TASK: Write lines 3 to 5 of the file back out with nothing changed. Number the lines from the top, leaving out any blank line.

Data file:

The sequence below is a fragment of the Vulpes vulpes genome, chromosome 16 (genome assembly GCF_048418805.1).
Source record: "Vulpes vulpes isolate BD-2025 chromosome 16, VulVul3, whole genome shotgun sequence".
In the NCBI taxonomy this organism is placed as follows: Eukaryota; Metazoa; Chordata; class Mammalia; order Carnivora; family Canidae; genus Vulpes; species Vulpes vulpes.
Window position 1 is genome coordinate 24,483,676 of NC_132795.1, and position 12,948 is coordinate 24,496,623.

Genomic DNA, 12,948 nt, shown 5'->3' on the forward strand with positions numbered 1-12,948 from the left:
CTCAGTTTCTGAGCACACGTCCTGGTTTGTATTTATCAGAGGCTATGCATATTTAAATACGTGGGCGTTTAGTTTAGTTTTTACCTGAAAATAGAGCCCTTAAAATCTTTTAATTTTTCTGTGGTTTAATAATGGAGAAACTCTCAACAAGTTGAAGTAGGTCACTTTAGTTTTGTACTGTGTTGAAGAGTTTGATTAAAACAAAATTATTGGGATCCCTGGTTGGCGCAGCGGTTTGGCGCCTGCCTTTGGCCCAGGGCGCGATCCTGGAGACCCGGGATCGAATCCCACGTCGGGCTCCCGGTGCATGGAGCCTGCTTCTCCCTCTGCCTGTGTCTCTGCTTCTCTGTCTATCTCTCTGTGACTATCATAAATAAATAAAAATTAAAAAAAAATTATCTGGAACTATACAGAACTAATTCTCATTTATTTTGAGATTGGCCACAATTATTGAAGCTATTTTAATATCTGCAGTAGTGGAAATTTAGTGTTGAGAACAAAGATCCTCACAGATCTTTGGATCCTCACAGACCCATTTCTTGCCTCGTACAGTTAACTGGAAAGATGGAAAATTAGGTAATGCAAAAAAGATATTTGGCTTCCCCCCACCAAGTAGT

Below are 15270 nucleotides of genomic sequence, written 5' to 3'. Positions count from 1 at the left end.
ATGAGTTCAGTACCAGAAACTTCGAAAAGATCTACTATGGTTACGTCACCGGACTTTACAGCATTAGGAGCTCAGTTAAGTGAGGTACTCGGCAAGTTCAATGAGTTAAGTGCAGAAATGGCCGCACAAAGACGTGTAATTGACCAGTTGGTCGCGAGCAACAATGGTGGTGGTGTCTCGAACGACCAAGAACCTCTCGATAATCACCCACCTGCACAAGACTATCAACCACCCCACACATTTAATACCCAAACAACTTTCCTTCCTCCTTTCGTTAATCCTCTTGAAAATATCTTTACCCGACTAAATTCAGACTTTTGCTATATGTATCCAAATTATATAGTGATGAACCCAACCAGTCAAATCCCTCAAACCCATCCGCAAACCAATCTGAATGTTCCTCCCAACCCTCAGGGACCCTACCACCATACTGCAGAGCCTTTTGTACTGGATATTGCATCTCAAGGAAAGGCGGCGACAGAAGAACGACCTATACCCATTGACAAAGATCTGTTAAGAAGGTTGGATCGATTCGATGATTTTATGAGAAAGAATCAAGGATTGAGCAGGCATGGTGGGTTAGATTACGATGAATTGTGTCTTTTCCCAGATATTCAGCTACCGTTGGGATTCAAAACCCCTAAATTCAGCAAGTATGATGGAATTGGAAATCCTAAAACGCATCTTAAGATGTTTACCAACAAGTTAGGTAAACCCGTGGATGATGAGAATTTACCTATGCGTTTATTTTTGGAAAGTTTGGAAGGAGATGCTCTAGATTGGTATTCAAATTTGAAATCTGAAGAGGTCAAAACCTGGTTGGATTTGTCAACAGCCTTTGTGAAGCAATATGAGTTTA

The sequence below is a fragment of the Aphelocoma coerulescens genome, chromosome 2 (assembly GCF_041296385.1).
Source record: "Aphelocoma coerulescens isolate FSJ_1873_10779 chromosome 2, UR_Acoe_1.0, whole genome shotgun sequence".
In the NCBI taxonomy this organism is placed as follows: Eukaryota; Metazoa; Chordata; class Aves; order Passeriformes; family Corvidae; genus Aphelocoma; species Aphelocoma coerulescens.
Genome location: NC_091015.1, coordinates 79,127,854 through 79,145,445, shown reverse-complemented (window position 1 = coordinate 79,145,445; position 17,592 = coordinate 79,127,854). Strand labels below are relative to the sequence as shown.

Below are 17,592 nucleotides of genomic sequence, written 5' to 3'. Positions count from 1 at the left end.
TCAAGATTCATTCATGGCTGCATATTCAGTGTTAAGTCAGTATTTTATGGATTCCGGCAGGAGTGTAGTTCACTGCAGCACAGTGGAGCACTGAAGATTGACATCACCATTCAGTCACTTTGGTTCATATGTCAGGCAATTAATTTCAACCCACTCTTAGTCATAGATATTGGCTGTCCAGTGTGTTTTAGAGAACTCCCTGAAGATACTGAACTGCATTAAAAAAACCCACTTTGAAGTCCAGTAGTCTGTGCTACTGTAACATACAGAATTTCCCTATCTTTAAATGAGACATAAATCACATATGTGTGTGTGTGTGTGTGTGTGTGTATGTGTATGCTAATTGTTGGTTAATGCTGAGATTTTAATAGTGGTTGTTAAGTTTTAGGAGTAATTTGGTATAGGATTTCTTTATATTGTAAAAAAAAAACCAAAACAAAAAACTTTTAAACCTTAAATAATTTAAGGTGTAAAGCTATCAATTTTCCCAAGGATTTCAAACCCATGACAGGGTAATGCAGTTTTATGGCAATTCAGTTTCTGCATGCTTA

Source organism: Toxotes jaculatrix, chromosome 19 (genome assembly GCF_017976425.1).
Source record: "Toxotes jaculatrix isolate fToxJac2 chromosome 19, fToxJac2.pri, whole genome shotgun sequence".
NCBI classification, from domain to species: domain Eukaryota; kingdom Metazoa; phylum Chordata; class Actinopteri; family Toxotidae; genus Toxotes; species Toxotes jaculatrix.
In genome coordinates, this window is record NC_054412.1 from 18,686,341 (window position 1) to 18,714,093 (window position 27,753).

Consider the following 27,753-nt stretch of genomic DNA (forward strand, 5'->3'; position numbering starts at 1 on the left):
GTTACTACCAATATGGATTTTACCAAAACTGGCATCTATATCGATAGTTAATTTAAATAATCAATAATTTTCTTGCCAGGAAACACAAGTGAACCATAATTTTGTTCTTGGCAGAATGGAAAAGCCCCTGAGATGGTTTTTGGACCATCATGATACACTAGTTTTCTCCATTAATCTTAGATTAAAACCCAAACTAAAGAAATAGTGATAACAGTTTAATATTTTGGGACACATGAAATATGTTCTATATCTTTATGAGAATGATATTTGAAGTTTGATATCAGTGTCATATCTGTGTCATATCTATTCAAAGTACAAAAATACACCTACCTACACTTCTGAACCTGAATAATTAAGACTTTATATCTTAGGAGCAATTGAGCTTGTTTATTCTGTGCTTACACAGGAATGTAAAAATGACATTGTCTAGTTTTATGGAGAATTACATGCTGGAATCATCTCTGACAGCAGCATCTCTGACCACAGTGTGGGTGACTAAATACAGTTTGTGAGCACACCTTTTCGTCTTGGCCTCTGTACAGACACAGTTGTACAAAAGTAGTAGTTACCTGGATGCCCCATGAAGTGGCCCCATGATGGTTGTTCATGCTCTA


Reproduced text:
In the NCBI taxonomy this organism is placed as follows: Eukaryota; Metazoa; Chordata; class Mammalia; order Carnivora; family Canidae; genus Vulpes; species Vulpes vulpes.
Window position 1 is genome coordinate 24,483,676 of NC_132795.1, and position 12,948 is coordinate 24,496,623.

Genomic DNA, 12,948 nt, shown 5'->3' on the forward strand with positions numbered 1-12,948 from the left: